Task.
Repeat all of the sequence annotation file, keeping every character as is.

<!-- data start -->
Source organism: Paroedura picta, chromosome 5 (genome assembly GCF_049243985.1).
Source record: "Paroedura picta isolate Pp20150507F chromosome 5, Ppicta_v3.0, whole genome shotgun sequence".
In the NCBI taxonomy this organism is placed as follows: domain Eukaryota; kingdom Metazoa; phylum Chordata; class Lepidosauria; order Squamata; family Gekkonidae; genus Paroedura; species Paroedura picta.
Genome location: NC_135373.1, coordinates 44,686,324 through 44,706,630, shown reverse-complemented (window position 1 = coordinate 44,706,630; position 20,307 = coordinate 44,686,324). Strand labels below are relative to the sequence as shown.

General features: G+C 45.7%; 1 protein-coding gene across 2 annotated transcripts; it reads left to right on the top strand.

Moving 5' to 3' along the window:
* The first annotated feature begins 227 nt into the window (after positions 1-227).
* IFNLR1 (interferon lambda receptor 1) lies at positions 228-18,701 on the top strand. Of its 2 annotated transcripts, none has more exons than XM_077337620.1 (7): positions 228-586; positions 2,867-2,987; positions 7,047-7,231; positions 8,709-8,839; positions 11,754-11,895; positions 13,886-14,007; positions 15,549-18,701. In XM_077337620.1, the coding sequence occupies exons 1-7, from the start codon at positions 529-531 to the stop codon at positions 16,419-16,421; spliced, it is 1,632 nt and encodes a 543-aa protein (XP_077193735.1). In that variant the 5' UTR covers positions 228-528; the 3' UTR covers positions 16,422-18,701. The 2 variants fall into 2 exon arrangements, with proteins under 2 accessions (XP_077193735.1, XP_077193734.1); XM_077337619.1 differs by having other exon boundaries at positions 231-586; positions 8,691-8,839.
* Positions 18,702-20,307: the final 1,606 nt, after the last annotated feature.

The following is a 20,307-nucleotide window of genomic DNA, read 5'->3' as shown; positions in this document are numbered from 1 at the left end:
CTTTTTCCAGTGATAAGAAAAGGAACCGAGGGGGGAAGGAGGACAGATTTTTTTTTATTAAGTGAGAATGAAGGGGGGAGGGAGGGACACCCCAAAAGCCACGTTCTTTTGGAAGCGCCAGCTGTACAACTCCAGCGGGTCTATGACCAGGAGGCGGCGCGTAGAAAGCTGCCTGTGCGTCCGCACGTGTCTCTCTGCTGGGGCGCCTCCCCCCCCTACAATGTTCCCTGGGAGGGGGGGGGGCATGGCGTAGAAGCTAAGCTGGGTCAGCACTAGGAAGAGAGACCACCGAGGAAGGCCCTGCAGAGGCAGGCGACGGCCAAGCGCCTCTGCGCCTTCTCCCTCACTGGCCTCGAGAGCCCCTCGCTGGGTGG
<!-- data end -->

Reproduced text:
Source organism: Paroedura picta, chromosome 5 (genome assembly GCF_049243985.1).
Source record: "Paroedura picta isolate Pp20150507F chromosome 5, Ppicta_v3.0, whole genome shotgun sequence".
In the NCBI taxonomy this organism is placed as follows: domain Eukaryota; kingdom Metazoa; phylum Chordata; class Lepidosauria; order Squamata; family Gekkonidae; genus Paroedura; species Paroedura picta.
Genome location: NC_135373.1, coordinates 44,686,324 through 44,706,630, shown reverse-complemented (window position 1 = coordinate 44,706,630; position 20,307 = coordinate 44,686,324). Strand labels below are relative to the sequence as shown.

General features: G+C 45.7%; 1 protein-coding gene across 2 annotated transcripts; it reads left to right on the top strand.

Moving 5' to 3' along the window:
* The first annotated feature begins 227 nt into the window (after positions 1-227).
* IFNLR1 (interferon lambda receptor 1) lies at positions 228-18,701 on the top strand. Of its 2 annotated transcripts, none has more exons than XM_077337620.1 (7): positions 228-586; positions 2,867-2,987; positions 7,047-7,231; positions 8,709-8,839; positions 11,754-11,895; positions 13,886-14,007; positions 15,549-18,701. In XM_077337620.1, the coding sequence occupies exons 1-7, from the start codon at positions 529-531 to the stop codon at positions 16,419-16,421; spliced, it is 1,632 nt and encodes a 543-aa protein (XP_077193735.1). In that variant the 5' UTR covers positions 228-528; the 3' UTR covers positions 16,422-18,701. The 2 variants fall into 2 exon arrangements, with proteins under 2 accessions (XP_077193735.1, XP_077193734.1); XM_077337619.1 differs by having other exon boundaries at positions 231-586; positions 8,691-8,839.
* Positions 18,702-20,307: the final 1,606 nt, after the last annotated feature.

The following is a 20,307-nucleotide window of genomic DNA, read 5'->3' as shown; positions in this document are numbered from 1 at the left end:
CTTTTTCCAGTGATAAGAAAAGGAACCGAGGGGGGAAGGAGGACAGATTTTTTTTTATTAAGTGAGAATGAAGGGGGGAGGGAGGGACACCCCAAAAGCCACGTTCTTTTGGAAGCGCCAGCTGTACAACTCCAGCGGGTCTATGACCAGGAGGCGGCGCGTAGAAAGCTGCCTGTGCGTCCGCACGTGTCTCTCTGCTGGGGCGCCTCCCCCCCCTACAATGTTCCCTGGGAGGGGGGGGGGCATGGCGTAGAAGCTAAGCTGGGTCAGCACTAGGAAGAGAGACCACCGAGGAAGGCCCTGCAGAGGCAGGCGACGGCCAAGCGCCTCTGCGCCTTCTCCCTCACTGGCCTCGAGAGCCCCTCGCTGGGTGG